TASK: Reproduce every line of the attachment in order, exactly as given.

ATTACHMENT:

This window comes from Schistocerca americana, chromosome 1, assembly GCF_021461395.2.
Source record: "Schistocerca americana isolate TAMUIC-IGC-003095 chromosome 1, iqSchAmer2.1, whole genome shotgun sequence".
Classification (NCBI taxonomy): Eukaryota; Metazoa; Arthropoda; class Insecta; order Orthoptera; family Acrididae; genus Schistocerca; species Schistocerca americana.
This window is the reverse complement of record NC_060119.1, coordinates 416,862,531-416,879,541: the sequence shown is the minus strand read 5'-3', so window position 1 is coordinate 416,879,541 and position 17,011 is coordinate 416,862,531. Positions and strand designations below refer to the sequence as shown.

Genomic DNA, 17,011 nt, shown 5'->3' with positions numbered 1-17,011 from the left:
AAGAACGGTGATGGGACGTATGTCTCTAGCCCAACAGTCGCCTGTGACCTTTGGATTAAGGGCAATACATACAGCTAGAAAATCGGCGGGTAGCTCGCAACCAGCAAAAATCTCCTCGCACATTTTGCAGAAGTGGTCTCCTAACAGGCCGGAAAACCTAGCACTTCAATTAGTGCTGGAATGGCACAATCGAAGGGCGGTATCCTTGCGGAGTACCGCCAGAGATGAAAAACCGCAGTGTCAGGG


This window comes from Schistocerca americana, chromosome 1, assembly GCF_021461395.2.
Source record: "Schistocerca americana isolate TAMUIC-IGC-003095 chromosome 1, iqSchAmer2.1, whole genome shotgun sequence".
Classification (NCBI taxonomy): Eukaryota; Metazoa; Arthropoda; class Insecta; order Orthoptera; family Acrididae; genus Schistocerca; species Schistocerca americana.
This window is the reverse complement of record NC_060119.1, coordinates 416,862,531-416,879,541: the sequence shown is the minus strand read 5'-3', so window position 1 is coordinate 416,879,541 and position 17,011 is coordinate 416,862,531. Positions and strand designations below refer to the sequence as shown.

Genomic DNA, 17,011 nt, shown 5'->3' with positions numbered 1-17,011 from the left:
AAGAACGGTGATGGGACGTATGTCTCTAGCCCAACAGTCGCCTGTGACCTTTGGATTAAGGGCAATACATACAGCTAGAAAATCGGCGGGTAGCTCGCAACCAGCAAAAATCTCCTCGCACATTTTGCAGAAGTGGTCTCCTAACAGGCCGGAAAACCTAGCACTTCAATTAGTGCTGGAATGGCACAATCGAAGGGCGGTATCCTTGCGGAGTACCGCCAGAGATGAAAAACCGCAGTGTCAGGG